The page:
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Encouraging Healthy Relationships Between Kids and Grandparents

CAREs-Eileen-and-MarypatEileen Addis, MSS, LSW, of Clinical Resource Management and Social Work, sees her work at HUP as part of her connection to the neighborhoods the hospital serves. She has extended this commitment as a six-year board member of Supportive Older Women's Network (SOWN), a Philadelphia nonprofit dedicated to providing strong support networks and services to older women in need.

Although SOWN focuses on older women, for the past 10 years, it has worked with grandparents who are raising their grandchildren. Marypat Tracy, LCSW, SOWN's director of Programs, estimates that there are more than 22,000 grandparent-led families in Philadelphia. These grandparents play a crucial role in preventing these kids from entering foster care.

"This is parenting the second time around for them," said Tracy. "They might be 75 years old. The world is different. Parenting is different.”

Children raised by their grandparents are 32 percent more likely to be obese than their peers. "For a lot of these families, there's no safe place outside to jump rope, ride your bike, and do what other kids might be doing," said Tracy. "These kids have already been thorough something traumatic, so grand mom wants to keep them in the house and keep them safe."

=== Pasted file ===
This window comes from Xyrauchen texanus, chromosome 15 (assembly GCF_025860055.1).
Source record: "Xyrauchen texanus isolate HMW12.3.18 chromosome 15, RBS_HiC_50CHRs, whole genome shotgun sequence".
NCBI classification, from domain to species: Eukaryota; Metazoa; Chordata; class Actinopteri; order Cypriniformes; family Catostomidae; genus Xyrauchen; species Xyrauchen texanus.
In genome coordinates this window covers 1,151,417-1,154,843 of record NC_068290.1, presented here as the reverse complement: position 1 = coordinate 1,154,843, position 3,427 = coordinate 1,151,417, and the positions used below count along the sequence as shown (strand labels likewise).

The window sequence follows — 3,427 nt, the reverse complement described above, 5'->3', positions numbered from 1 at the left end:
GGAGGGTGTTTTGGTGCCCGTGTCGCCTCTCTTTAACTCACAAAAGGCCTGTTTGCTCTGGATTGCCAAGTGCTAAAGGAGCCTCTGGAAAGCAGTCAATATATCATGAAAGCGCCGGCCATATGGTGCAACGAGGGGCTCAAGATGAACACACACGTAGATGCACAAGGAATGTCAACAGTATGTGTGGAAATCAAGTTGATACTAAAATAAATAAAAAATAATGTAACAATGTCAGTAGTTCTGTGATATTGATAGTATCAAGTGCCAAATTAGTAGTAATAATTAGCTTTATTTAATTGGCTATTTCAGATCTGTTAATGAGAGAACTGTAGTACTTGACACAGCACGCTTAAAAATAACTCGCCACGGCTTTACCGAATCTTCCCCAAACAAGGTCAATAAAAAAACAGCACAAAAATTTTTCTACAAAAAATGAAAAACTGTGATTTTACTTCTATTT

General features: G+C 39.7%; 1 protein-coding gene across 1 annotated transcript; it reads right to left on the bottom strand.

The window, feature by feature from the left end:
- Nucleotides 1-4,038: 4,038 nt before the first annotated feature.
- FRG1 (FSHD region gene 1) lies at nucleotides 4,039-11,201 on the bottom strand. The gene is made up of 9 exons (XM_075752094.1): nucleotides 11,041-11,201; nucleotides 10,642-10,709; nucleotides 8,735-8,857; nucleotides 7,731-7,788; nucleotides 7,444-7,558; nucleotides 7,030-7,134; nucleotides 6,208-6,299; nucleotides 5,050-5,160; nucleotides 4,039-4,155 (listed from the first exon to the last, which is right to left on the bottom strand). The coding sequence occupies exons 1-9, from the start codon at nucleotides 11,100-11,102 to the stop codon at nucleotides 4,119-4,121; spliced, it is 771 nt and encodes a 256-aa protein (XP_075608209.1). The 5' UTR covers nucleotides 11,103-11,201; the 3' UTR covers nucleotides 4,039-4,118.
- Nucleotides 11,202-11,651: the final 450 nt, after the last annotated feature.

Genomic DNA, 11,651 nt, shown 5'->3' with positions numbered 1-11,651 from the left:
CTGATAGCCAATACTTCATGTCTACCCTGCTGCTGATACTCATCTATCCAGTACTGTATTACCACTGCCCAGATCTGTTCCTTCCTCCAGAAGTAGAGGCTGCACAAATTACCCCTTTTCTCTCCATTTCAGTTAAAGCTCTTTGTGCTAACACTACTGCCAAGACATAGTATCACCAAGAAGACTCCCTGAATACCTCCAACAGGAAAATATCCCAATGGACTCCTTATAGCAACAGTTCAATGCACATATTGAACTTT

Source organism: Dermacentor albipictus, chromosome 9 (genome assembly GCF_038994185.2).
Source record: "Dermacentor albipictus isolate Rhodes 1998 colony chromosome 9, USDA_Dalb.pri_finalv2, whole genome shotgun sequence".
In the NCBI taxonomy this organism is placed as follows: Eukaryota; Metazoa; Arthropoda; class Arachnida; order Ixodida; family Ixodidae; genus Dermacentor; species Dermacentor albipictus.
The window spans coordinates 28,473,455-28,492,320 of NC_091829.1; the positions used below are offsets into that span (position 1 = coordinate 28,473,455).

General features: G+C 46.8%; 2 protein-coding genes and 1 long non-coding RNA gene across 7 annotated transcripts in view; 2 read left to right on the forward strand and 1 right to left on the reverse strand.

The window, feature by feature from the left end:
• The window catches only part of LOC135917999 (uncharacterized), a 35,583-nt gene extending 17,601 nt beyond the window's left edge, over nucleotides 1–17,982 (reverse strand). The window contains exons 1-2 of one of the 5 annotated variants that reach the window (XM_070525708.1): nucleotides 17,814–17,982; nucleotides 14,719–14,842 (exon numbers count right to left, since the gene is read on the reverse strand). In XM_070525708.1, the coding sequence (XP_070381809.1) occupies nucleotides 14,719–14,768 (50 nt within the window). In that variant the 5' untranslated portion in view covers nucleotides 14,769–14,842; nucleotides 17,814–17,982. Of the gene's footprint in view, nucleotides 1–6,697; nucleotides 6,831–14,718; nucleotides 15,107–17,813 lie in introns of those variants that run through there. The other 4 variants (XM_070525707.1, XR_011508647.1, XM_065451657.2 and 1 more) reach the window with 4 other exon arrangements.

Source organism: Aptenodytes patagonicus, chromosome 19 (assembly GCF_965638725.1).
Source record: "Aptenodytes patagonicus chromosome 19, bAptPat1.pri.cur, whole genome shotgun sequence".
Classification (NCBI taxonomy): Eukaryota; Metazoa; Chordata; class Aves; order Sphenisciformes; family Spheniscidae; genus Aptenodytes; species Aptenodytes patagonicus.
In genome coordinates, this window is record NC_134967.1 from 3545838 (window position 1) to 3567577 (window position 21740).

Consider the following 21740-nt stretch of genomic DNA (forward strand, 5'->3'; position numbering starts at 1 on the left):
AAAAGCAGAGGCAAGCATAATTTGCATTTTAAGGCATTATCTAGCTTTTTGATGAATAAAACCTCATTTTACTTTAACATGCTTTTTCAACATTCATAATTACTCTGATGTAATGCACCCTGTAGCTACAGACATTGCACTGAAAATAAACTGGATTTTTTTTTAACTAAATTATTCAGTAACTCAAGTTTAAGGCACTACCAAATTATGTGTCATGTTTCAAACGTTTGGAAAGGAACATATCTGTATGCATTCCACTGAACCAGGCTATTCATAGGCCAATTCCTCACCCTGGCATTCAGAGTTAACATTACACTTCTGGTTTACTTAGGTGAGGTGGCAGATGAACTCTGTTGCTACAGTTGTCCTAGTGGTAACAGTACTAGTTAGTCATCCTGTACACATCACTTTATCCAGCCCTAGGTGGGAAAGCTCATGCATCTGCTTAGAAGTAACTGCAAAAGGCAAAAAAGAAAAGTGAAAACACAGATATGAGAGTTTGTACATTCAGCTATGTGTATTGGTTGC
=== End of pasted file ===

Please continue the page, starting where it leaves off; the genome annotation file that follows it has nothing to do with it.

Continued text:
To help improve the families’ fitness level -– and their nutrition -- SOWN created Philly Families Eat Smart workshops. The classes offer yoga, tai chi, and related activities as well as information about healthy meal preparation, the best place to buy affordable, healthy ingredients, and more ways to live healthy. Addis recently secured a Penn Medicine CAREs grant to provide iPads, on which groups of kids and grandparents can use health apps and activities. These apps can be done not only on the iPads in class, but also at home on an iPad, iPhone, computer, other smartphone or similar device.

"The grandparents also get to spend time with their grandchildren and pass on values that they can use for the rest of their lives and pass on to others," said Addis.

"It can be very difficult for some kids to be raised by their grandparent and not get pressure from their everyday peers," said Tracy. "And sometimes grandmoms are overwhelmed. We're adding that fitness can be fun factor, that kids can have fun with grandma."

For information on participating or joining the program, email Marypat Tracy.

Photo caption: Penn Medicine CAREs grant winner Eileen Addis (l.) with Marypat Tracy of SOWN.

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